ASU chemistry professors involved in this specific project include Thomas Moore, Devens Gust, Ana Moore and Vladimiro Mujica. The department is a unit of the College of Liberal Arts and Sciences. Key collaborators in this work are Oleg Poluektov and Tijana Rajh from Argonne National Laboratory.

This work would not have been possible without the participation of many scientists driven by a common goal and coordinated by a program such as the Energy Frontier Research Center to bring the right combination of high-level skills to the research table.

The Department of Chemisry and Biocehmistry is an academic unit in ASU's College of Liberal Arts and Sciences.

Jenny Green

Clinical associate professor, School of Molecular Sciences


Events at ASU this week

February 17, 2014

What’s happening at Arizona State University this week? A lot!

We’ve rounded up the top events taking place Feb. 18-22, so don't miss out! ASU students Download Full Image

Tuesday, Feb. 18
School of Art Student Artfest

3-6 p.m., Neeb Plaza, Tempe campus 
Student art clubs representing metal, wood, fibers, painting, printmaking, drawing, ceramics, photography and sculpture will give demonstrations and exhibit new work. You’ll have the chance to buy art and make some of your own, as well as score free samples from local art vendors, art swag and original work giveaways made by art students.

Wednesday, Feb. 19
Career Fashion Show
5-6:30 p.m., Downtown Phoenix 
Learn how to dress to impress your prospective employer, whether you are entering your career field for an internship or full-time employment. Enjoy fashion demonstrations, delicious food and high-end prizes from businesses like Downtown Salon Phoenix, Urban Outfitters and more. Just don’t forget to bring your Sun Card.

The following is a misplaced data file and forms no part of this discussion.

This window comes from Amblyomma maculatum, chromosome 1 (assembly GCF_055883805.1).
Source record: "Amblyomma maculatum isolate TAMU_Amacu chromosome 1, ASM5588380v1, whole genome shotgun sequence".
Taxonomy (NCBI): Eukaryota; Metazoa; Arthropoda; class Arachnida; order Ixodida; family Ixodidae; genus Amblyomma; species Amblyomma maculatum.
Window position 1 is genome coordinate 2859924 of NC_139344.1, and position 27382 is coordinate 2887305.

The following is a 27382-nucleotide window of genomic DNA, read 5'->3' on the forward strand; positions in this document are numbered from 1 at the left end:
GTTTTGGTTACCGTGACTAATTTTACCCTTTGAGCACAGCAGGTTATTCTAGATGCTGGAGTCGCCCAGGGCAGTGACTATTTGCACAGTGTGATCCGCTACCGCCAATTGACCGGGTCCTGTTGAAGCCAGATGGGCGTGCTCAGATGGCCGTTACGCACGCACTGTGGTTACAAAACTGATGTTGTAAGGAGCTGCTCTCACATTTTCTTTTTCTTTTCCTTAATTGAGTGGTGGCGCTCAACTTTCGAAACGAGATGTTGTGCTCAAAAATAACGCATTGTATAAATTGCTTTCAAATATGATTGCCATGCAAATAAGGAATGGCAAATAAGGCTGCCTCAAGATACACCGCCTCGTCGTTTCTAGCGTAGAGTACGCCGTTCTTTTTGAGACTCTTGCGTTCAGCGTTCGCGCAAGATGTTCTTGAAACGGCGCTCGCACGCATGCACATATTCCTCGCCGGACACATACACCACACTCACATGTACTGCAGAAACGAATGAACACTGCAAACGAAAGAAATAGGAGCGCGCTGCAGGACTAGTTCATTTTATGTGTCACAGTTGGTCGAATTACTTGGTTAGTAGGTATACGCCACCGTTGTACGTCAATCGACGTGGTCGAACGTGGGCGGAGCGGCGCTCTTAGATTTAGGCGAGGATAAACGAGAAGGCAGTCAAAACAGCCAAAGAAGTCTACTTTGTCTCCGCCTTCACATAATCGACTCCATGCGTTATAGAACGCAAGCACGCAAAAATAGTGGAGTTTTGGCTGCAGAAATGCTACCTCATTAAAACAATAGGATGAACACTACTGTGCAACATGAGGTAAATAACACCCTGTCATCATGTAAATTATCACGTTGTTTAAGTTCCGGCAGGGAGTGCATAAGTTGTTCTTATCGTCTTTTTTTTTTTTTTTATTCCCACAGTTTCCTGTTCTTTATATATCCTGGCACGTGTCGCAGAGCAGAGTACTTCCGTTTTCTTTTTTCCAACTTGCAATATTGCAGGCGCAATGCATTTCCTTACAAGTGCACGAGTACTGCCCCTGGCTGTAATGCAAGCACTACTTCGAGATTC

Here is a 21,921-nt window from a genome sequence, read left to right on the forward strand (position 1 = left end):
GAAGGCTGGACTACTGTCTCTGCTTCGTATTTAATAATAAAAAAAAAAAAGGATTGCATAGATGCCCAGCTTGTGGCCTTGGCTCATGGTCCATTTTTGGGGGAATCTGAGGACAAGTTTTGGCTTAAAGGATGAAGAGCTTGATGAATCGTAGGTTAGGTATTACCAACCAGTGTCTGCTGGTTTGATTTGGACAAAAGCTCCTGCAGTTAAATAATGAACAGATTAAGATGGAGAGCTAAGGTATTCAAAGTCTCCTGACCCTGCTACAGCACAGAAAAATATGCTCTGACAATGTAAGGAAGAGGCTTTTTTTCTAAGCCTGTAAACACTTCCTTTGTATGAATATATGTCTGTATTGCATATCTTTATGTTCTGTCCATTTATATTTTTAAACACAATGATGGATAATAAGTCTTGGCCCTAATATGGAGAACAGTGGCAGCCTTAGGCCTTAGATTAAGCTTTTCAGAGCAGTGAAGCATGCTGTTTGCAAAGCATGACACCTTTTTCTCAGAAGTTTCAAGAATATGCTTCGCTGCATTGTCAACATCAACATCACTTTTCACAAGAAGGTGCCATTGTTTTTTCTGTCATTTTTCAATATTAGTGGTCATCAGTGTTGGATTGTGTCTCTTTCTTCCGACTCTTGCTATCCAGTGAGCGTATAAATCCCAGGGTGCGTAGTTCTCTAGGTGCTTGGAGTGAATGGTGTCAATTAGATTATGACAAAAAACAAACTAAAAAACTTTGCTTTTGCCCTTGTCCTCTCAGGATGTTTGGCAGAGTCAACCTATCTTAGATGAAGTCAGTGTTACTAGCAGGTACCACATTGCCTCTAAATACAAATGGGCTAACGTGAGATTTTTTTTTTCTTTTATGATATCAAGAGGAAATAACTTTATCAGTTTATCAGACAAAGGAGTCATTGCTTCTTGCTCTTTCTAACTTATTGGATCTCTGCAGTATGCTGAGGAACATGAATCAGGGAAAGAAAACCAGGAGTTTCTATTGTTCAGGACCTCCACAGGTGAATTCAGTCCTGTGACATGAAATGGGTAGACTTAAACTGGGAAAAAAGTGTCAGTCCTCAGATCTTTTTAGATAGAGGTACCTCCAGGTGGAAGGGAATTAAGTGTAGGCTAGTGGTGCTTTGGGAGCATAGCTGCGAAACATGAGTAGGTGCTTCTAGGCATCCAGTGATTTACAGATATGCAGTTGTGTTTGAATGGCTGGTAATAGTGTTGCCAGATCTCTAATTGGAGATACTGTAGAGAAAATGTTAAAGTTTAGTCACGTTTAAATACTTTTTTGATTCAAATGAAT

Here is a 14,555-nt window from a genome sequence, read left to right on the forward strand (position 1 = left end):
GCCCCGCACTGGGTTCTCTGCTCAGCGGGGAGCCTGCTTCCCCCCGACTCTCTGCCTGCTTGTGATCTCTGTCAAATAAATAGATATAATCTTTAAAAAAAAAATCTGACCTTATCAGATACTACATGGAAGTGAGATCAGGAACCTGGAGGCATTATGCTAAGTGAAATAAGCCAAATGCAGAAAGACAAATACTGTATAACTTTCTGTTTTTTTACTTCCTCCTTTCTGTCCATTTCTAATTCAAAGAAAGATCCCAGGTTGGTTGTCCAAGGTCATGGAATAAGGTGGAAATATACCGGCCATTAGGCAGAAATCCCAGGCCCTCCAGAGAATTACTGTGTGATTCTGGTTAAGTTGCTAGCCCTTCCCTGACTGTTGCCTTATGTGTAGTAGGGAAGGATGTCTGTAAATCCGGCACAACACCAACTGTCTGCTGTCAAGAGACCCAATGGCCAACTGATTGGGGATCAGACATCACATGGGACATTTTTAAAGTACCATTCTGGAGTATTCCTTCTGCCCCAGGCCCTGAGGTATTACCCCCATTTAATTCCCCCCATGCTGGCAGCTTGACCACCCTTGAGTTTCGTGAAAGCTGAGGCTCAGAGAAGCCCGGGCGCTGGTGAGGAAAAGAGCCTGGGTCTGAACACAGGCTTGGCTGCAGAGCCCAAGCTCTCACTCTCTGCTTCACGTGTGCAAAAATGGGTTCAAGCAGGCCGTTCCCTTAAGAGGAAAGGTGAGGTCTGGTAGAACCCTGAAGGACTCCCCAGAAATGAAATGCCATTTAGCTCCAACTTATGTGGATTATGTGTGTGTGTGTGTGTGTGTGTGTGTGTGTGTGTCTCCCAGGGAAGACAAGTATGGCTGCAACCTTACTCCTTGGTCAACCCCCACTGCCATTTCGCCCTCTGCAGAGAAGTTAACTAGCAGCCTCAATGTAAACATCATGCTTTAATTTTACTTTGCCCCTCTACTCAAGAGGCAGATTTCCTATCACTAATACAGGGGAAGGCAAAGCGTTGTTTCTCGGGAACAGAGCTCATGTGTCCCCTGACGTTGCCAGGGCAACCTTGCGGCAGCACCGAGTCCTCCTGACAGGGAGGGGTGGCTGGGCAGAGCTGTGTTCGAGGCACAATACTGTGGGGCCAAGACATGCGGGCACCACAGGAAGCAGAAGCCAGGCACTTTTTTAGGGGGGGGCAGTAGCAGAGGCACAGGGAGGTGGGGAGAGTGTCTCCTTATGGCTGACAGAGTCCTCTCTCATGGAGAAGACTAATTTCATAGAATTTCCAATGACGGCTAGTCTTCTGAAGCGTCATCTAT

Take the Lead Launch

6 p.m., ASU Gammage 
Sheryl Sandberg, COO of Facebook and author of "Lean In," headlines at the Take The Lead launch of a new initiative to prepare, develop, inspire and propel women to take their fair share of leadership positions by 2025. General Admission $15, or FREE to students with a valid college or high school ID.  

Thursday, Feb. 20
How to Find an Internship
4-5 p.m., Career Services, Tempe campus 
Using only the Internet to find an internship can be overwhelming, frustrating and, depending on your career interests, ineffective. Attend this workshop to discover how to use a variety of search tools and resources to help you obtain an internship.

Friday, Feb. 21
Night of the Open Door
5-8 p.m., Polytechnic campus 
A signature event of the AZSciTech Festival, Night of the Open Door offers more than 100-plus hands-on activities, performances, tours, games and museums in a carnival-like, family-friendly atmosphere. Tour spaces, meet professors and connect with student clubs. To view events on all campuses, please visit the Events Calendar.

ASU Night at the Suns
Watch as the Phoenix Suns take on the San Antonio Spurs. Get your discounted tickets for $15 at by entering the promotional code "Sparky." The first 50 tickets are FREE!

Saturday, Feb. 22
Dance Marathon
2 p.m-2 a.m., Sun Devil Fitness Complex, Downtown campus 
Get out and dance for a good cause! The ASU Dance Marathon is an all-night dance party to raise money for the Phoenix Children’s Hospital.